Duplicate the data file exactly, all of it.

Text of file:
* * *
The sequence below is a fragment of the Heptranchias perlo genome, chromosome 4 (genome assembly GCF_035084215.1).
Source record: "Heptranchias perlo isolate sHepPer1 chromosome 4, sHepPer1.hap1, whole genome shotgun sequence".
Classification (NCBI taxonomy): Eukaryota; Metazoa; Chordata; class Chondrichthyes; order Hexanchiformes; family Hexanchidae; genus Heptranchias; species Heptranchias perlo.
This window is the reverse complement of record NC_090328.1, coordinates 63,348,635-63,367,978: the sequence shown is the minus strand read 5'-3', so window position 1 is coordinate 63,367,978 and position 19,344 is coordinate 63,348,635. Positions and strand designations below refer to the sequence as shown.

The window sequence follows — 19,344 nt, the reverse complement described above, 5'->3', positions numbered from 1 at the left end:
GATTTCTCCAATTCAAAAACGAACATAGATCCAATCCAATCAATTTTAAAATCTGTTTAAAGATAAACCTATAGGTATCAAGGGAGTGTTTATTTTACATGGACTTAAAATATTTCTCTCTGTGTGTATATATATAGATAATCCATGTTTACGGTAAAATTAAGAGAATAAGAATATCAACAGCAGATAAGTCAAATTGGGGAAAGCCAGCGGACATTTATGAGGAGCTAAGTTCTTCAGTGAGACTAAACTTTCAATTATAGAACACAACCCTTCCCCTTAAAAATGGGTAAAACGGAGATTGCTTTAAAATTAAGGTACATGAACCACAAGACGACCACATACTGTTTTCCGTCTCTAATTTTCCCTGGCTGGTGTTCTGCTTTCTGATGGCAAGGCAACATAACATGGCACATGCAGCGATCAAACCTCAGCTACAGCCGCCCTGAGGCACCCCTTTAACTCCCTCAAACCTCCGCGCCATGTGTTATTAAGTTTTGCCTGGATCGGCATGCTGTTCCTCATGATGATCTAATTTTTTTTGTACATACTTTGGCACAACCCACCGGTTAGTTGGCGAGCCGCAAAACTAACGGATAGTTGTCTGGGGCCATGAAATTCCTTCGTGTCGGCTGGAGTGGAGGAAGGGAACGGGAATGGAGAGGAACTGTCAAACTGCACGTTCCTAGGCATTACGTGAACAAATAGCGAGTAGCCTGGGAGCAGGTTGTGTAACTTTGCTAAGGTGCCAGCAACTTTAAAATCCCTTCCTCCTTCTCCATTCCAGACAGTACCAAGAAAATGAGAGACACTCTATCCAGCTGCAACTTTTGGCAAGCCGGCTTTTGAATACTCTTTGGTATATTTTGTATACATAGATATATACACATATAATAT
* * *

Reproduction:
The sequence below is a fragment of the Heptranchias perlo genome, chromosome 4 (genome assembly GCF_035084215.1).
Source record: "Heptranchias perlo isolate sHepPer1 chromosome 4, sHepPer1.hap1, whole genome shotgun sequence".
Classification (NCBI taxonomy): Eukaryota; Metazoa; Chordata; class Chondrichthyes; order Hexanchiformes; family Hexanchidae; genus Heptranchias; species Heptranchias perlo.
This window is the reverse complement of record NC_090328.1, coordinates 63,348,635-63,367,978: the sequence shown is the minus strand read 5'-3', so window position 1 is coordinate 63,367,978 and position 19,344 is coordinate 63,348,635. Positions and strand designations below refer to the sequence as shown.

The window sequence follows — 19,344 nt, the reverse complement described above, 5'->3', positions numbered from 1 at the left end:
GATTTCTCCAATTCAAAAACGAACATAGATCCAATCCAATCAATTTTAAAATCTGTTTAAAGATAAACCTATAGGTATCAAGGGAGTGTTTATTTTACATGGACTTAAAATATTTCTCTCTGTGTGTATATATATAGATAATCCATGTTTACGGTAAAATTAAGAGAATAAGAATATCAACAGCAGATAAGTCAAATTGGGGAAAGCCAGCGGACATTTATGAGGAGCTAAGTTCTTCAGTGAGACTAAACTTTCAATTATAGAACACAACCCTTCCCCTTAAAAATGGGTAAAACGGAGATTGCTTTAAAATTAAGGTACATGAACCACAAGACGACCACATACTGTTTTCCGTCTCTAATTTTCCCTGGCTGGTGTTCTGCTTTCTGATGGCAAGGCAACATAACATGGCACATGCAGCGATCAAACCTCAGCTACAGCCGCCCTGAGGCACCCCTTTAACTCCCTCAAACCTCCGCGCCATGTGTTATTAAGTTTTGCCTGGATCGGCATGCTGTTCCTCATGATGATCTAATTTTTTTTGTACATACTTTGGCACAACCCACCGGTTAGTTGGCGAGCCGCAAAACTAACGGATAGTTGTCTGGGGCCATGAAATTCCTTCGTGTCGGCTGGAGTGGAGGAAGGGAACGGGAATGGAGAGGAACTGTCAAACTGCACGTTCCTAGGCATTACGTGAACAAATAGCGAGTAGCCTGGGAGCAGGTTGTGTAACTTTGCTAAGGTGCCAGCAACTTTAAAATCCCTTCCTCCTTCTCCATTCCAGACAGTACCAAGAAAATGAGAGACACTCTATCCAGCTGCAACTTTTGGCAAGCCGGCTTTTGAATACTCTTTGGTATATTTTGTATACATAGATATATACACATATAATAT